By Mike Andrew
“Aging in place” has become a fashionable catch-phrase for sociologists writing about seniors.
The Centers for Disease Control and Prevention (CDC) defines the term as “the ability to live in one’s own home and community safely, independently, and comfortably, regardless of age, income, or ability level.”
According to a 2012 National Livable Communities study, 90% of people over 65 would prefer to stay in their current residences as they age. Of course. Who wouldn’t?
And yet, our national healthcare system prevents many people from aging in place, because it does not provide longterm care for most seniors.
“You never really know about something,” the old saying goes, “till it happens to you.” And I got a crash course in the complications of aging in place this past winter.
Just before Christmas my 86-year-old mom had a bad fall at home. The fall stunned her, and she couldn’t raise herself up to get to the phone, so she lay there for hours until my brother – worried that she hadn’t answered his calls – came by to check on her.
She soon recovered from the effects of the fall, but the incident convinced her it was no longer safe for her to live on her own.
However, apart from her mobility issues, she’s pretty healthy. She doesn’t need hospitalization or skilled nursing care, she just needs someone to help her get in and out of bed, prepare food, wash clothes, and clean.
In that respect, she’s not much different from many seniors. In fact, my grandma – my mom’s mom – also required in-home care during the last years of her life. According to the Department of Health and Human Services, 70% of Americans who are 65 today can expect to need longterm care services of some kind before they die.
Aging in place was relatively easy for my grandma. She originally bought our old house in San Francisco in 1946. After my parents married in 1950, they moved into the main part of the house, and my grandma moved into the in-law apartment downstairs. There was no reason she couldn’t remain there, and she was able to live out the rest of her long life in the same home she’d known for almost 40 years.
That wasn’t possible for my mom, however, and it’s even less possible for seniors who aren’t as well situated as she is.
My dad died relatively young, at 69. My mom has been living on the survivor benefits from his pension and Social Security. It’s not a lot of money, but it was enough so that my brother and I never had to worry that she couldn’t pay her bills and buy food.
Already that puts her in a better place than many workers nearing retirement age will be, because defined benefits pensions are becoming a thing of the past. And for many gay and lesbian seniors, we’d never even get Social Security survivor benefits, because until very recently we’ve been prevented from marrying our partners.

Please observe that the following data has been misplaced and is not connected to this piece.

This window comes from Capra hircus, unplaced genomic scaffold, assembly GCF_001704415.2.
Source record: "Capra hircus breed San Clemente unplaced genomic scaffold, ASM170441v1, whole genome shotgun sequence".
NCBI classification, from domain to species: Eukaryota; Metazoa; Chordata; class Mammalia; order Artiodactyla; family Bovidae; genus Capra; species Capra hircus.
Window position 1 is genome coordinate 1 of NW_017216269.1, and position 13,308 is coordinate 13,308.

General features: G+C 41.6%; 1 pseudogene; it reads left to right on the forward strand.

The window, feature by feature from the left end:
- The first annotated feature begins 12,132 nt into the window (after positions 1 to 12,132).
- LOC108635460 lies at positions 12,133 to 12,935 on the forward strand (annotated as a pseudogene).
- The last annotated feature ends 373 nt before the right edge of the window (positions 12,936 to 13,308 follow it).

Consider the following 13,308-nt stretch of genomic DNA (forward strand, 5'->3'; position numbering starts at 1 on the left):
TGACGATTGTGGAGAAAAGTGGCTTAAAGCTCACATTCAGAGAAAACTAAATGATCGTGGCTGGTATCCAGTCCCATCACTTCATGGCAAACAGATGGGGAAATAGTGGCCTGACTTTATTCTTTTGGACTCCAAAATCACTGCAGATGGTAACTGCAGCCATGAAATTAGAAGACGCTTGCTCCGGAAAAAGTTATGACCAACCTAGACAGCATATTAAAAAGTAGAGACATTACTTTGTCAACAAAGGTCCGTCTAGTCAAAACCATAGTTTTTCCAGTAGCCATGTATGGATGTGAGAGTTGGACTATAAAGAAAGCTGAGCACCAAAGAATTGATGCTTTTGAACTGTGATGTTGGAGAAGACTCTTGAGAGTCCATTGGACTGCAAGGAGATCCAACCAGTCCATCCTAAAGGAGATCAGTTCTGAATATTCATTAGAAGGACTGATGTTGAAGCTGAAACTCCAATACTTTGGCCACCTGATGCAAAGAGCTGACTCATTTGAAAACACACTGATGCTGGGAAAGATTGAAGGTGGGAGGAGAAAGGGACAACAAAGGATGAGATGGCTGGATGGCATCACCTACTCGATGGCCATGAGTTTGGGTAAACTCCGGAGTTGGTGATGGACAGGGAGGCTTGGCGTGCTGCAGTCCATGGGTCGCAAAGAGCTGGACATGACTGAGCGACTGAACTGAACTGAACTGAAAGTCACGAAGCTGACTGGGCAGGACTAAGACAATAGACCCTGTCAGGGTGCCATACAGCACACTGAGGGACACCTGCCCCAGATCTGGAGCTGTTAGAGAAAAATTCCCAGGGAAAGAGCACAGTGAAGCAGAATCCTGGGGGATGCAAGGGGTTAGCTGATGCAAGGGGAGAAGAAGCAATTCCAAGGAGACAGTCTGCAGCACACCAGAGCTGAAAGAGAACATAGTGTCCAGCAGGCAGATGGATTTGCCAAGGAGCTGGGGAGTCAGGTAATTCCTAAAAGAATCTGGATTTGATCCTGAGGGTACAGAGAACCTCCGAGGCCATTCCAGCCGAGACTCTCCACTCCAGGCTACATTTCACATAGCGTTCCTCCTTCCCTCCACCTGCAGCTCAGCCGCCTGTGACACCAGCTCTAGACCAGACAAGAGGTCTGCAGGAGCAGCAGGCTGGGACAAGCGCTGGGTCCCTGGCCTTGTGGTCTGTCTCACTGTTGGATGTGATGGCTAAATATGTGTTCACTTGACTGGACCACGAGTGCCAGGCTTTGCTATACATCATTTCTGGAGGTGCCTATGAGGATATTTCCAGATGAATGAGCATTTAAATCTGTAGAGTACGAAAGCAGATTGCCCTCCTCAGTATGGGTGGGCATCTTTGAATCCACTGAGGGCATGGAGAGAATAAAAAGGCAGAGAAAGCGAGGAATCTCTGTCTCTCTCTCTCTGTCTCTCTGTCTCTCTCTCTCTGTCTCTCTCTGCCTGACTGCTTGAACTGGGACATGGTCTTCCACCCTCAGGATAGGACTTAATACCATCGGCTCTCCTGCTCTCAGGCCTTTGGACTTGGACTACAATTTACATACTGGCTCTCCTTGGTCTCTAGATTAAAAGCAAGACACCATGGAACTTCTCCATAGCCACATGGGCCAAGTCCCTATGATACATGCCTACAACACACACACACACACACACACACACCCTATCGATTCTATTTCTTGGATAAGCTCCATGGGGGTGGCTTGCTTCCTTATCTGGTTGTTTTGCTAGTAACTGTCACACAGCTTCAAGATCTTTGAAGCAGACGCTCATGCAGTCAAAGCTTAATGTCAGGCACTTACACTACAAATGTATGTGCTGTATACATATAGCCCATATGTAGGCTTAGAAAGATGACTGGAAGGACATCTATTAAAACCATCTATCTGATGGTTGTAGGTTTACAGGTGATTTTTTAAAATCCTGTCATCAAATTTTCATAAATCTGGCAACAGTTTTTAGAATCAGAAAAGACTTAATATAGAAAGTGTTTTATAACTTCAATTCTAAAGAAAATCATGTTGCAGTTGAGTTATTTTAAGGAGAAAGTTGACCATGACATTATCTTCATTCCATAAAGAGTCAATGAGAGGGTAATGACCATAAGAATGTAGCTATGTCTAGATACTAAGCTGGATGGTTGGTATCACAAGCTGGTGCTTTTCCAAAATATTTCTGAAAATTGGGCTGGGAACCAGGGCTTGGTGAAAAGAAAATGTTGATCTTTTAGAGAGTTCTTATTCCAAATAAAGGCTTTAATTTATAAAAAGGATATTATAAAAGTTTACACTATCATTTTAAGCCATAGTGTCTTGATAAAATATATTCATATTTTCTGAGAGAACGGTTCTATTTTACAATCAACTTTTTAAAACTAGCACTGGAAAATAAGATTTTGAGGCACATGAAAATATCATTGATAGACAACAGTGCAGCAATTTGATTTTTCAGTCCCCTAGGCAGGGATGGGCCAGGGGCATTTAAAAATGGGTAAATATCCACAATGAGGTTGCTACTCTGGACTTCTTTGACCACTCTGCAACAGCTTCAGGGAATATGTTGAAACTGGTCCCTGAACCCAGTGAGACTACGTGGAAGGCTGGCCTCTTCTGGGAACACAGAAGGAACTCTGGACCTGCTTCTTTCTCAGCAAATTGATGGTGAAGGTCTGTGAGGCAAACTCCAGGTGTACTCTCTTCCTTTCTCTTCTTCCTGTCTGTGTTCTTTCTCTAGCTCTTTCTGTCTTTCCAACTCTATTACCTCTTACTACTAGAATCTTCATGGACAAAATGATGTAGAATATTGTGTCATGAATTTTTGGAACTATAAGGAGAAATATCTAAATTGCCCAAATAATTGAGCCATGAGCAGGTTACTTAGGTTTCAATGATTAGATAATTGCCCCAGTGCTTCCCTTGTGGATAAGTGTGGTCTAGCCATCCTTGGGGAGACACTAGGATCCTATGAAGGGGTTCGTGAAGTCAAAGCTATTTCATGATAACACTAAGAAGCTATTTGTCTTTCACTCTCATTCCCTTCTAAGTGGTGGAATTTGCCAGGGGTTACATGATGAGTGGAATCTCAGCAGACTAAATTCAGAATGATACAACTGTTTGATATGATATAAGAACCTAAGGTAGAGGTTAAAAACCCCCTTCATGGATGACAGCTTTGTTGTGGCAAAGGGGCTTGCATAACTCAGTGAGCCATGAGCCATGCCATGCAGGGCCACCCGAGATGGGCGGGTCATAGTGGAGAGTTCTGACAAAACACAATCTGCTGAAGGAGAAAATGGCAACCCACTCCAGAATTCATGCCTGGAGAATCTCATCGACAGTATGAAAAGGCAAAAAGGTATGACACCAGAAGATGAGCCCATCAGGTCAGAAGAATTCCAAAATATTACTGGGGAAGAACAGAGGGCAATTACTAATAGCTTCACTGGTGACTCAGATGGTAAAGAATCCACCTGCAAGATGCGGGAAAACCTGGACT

So my mom is fortunate. But not fortunate enough.
According to an analysis by Genworth Financial, a Fortune 500 insurance company, the yearly cost for a home health aide in California is $52,624, and the cost is predicted to increase by 2% every year. Costs in Washington State, by the way, are estimated to be about the same.
This is actually more than the median household income calculated by the U.S. Census Bureau.
Medicare paid for my mom’s hospitalization, physical therapy, and home care as she recovered from the injuries she sustained in her fall. But it won’t pay for a home health aide to provide the longterm assistance my mom needs for her day-to-day living.
Medicaid might pay for longterm care, but that program is designed mainly for patients who “are typically not in the condition or capable of aging in place,” and in any case Medicaid won’t kick in until an individual has exhausted their own financial resources.
What could we do? Reluctantly, my brother and I came to the conclusion that it was time to sell my mom’s house.
While she agreed, losing the home she’d been in for 60 years – and the accumulation of things in it – was traumatic for her. Like most seniors, she wanted to remain independent and in her own home.
Some of her things were valuable, some were not, but all of them had memories attached. This was a birthday present, that was a souvenir of an especially fondly-remembered vacation. There was even a cookbook her mother-in-law gave her right after her wedding, in hopes that she wouldn’t let my dad starve (she didn’t).
My mom now lives with my brother and his family in San Francisco, and she still keeps in touch with many of her old friends.
My brother and I have kept some of her things as mementos, but we each have our own accumulations of stuff and it just wasn’t possible to keep all the things that were meaningful to her.
Real estate prices in San Francisco have gone through the roof, and our old stucco rowhouse brought in one hundred times what my grandma paid for it in 1946, but that is the subject for another story.